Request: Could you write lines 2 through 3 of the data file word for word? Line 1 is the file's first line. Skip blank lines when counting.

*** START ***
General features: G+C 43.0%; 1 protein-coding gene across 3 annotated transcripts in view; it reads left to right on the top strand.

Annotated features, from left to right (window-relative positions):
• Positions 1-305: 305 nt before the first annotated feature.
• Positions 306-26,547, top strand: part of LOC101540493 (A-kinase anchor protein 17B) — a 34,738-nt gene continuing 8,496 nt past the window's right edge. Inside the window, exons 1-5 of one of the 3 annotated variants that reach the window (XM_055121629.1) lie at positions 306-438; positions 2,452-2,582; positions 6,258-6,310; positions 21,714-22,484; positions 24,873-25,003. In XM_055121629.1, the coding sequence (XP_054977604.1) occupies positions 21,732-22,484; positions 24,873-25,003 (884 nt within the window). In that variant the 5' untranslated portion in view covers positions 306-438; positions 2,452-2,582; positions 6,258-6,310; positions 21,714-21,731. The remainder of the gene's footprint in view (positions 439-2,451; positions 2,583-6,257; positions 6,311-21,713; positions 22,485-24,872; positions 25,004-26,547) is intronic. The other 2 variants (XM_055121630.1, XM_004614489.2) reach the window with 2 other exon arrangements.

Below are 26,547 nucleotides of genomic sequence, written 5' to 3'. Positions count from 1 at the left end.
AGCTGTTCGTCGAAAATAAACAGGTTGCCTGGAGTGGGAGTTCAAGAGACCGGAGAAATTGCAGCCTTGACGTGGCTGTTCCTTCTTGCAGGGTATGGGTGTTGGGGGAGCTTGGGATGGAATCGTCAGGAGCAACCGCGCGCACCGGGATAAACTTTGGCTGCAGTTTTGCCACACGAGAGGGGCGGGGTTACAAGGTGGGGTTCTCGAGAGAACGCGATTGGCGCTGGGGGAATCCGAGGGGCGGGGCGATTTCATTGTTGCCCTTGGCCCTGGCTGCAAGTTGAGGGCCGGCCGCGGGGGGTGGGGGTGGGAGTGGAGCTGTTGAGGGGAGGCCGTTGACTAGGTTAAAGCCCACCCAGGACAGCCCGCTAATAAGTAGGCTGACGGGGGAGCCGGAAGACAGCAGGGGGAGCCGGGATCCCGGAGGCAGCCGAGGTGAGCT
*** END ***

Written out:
Annotated features, from left to right (window-relative positions):
• Positions 1-305: 305 nt before the first annotated feature.